As I stood at the base of Khufu’s pyramid I felt dwarfed and humbled by the size, but also in awe of the sheer magnitude of the innovative capabilities. These pharaohs used the same astronomical, geographical and mathematical principles that our society uses today. And in this desert they created a testament to human ingenuity.

The Great Pyramids are also aligned with the stars of Orion, each pointing to a respective star in the constellation. This celestial architecture is the work of a people who had an innate connection with the world’s physical geography. 

I am grateful for all the innovative progress this civilization made for all human history. Contemplating the 4500 years that these monoliths have been in this one spot takes quite a bit of time. It slowly reminds me of how much has changed since these were created, and at the same moment reminds me that the governing forces on Earth remained the same.

From the top down, these pyramids are shown to represent the a beam of light shining through the clouds. The ancient Egyptians designed all these aspects of the architecture to represent the power of the pharaohs to “out live this Earth” In some way, I do believe that these pharaohs have reached an afterlife of sorts because their legacy still lives on in every person that hears about the Great Pyramids. And the 100,000 workers that came together to build these works of art are honored to have people come from all over the world to see them.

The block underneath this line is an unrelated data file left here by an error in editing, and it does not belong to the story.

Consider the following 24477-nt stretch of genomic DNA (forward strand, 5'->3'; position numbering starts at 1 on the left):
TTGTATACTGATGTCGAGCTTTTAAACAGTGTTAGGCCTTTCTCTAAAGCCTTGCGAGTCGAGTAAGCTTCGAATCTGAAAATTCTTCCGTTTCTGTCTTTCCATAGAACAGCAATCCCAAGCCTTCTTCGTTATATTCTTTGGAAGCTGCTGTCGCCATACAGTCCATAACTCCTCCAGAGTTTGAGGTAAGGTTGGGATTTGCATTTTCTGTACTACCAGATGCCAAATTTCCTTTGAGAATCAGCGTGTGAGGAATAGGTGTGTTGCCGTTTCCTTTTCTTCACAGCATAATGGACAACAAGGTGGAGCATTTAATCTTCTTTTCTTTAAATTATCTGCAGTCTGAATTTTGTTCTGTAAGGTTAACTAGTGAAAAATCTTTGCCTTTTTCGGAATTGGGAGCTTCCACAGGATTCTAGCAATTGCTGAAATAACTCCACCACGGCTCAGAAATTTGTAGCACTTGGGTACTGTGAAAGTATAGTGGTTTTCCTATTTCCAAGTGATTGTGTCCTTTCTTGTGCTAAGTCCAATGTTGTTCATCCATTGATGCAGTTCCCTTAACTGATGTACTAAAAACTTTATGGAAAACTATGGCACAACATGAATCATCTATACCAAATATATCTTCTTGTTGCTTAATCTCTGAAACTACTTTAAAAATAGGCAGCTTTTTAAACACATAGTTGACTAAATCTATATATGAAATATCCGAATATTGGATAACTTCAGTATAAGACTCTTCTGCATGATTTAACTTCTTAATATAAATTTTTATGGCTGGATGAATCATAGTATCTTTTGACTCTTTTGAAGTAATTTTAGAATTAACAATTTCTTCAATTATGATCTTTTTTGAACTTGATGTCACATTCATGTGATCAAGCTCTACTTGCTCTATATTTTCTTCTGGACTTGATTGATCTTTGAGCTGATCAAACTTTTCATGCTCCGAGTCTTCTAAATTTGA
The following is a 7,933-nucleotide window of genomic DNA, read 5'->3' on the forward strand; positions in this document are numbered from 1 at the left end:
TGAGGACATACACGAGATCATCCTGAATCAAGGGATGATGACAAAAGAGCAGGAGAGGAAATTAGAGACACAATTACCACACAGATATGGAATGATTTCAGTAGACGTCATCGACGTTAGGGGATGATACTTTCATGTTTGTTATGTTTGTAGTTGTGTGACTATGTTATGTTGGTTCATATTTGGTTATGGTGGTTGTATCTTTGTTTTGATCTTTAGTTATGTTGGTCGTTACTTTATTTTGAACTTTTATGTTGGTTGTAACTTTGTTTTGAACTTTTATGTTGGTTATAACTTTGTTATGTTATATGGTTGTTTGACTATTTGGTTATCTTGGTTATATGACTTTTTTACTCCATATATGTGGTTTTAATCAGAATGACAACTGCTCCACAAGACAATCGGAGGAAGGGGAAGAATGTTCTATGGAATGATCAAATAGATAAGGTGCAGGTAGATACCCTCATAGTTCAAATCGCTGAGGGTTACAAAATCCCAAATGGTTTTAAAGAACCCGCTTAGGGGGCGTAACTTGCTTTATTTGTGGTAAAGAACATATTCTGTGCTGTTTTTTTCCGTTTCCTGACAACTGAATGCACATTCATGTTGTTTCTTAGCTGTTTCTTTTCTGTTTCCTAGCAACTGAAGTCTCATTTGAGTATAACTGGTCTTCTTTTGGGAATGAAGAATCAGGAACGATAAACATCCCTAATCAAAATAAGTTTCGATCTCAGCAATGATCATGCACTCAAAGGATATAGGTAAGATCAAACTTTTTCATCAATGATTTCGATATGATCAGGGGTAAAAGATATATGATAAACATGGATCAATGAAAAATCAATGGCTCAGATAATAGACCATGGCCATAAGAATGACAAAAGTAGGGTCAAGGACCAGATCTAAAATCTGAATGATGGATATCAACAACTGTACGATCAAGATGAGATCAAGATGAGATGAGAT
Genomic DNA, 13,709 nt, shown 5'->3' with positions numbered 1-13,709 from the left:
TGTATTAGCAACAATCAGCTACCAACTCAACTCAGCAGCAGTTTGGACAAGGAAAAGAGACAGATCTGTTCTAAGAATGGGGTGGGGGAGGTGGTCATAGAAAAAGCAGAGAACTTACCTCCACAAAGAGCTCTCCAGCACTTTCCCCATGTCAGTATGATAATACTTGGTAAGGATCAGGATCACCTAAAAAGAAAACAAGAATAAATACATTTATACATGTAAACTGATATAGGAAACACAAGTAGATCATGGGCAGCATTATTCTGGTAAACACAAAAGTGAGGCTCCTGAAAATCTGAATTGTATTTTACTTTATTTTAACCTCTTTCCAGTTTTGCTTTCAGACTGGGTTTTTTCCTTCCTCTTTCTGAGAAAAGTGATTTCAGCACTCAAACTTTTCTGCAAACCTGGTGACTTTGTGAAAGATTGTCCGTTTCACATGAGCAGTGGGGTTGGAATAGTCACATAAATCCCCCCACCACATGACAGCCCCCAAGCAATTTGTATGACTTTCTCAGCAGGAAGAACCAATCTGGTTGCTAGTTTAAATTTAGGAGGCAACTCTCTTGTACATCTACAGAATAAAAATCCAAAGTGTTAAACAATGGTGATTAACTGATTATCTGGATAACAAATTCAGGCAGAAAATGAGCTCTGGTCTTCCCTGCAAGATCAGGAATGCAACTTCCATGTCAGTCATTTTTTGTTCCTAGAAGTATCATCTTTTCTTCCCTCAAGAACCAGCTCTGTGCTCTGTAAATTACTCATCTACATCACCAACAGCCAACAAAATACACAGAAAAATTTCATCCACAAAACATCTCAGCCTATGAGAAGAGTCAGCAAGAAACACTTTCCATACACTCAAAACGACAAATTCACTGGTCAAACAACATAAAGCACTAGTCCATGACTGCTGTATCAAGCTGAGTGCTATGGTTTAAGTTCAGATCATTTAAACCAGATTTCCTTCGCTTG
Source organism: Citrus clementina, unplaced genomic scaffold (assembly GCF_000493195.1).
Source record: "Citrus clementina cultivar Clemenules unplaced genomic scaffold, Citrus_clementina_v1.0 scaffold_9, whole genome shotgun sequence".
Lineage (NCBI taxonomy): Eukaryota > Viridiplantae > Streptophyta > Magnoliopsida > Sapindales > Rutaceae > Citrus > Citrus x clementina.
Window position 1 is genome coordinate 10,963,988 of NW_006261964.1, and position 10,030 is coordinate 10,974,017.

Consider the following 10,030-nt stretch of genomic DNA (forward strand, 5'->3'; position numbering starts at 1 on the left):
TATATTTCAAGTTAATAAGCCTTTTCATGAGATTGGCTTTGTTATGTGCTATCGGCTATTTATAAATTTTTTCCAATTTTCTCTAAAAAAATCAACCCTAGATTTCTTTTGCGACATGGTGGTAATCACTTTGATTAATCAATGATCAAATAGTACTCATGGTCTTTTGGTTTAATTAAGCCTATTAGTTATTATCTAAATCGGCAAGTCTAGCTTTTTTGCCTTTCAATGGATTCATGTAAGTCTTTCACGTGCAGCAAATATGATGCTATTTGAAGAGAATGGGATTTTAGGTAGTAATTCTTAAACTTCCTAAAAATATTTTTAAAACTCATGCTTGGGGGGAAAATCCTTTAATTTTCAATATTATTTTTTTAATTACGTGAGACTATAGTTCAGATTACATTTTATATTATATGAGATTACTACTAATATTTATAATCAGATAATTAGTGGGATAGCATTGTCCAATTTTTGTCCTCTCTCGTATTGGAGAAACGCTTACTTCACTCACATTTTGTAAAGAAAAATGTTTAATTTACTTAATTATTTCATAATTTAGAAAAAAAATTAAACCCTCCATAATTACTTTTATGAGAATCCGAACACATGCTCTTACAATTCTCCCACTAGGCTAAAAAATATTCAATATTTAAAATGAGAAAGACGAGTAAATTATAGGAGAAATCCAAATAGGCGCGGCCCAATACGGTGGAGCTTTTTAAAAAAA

I am incredibly thankful for the opportunity to see these Pyramids and gain an understanding of all the things that had to come together to make them possible. 

The 3 great Pyramids, with 6 smaller pyramids surrounding them, are guarded by the Egyptian mythical figure of a large feline with a pharaoh’s head. The Sphinx holds a strong position in the ancient Egyptian religion and philosophy, and was constructed as a protector of the pharaoh’s monumental tombs. 

In order to visit this surreal location, one must answer the riddle of the Sphinx,

“What creature walks on four legs in the morning, two at noon and three in the evening?”

Being a Bike Messenger

A bike messenger carries stories with them as they ride. The bicycle is a common experience to most people, and the idea of riding down the street, using your own power to push yourself forward, is commonplace in a child’s upbringing. The bike messenger relates to that inner child within us when he ecstatically cheers every time he starts riding. The joy of the bike messenger is part of the message he carries, that people have immense power.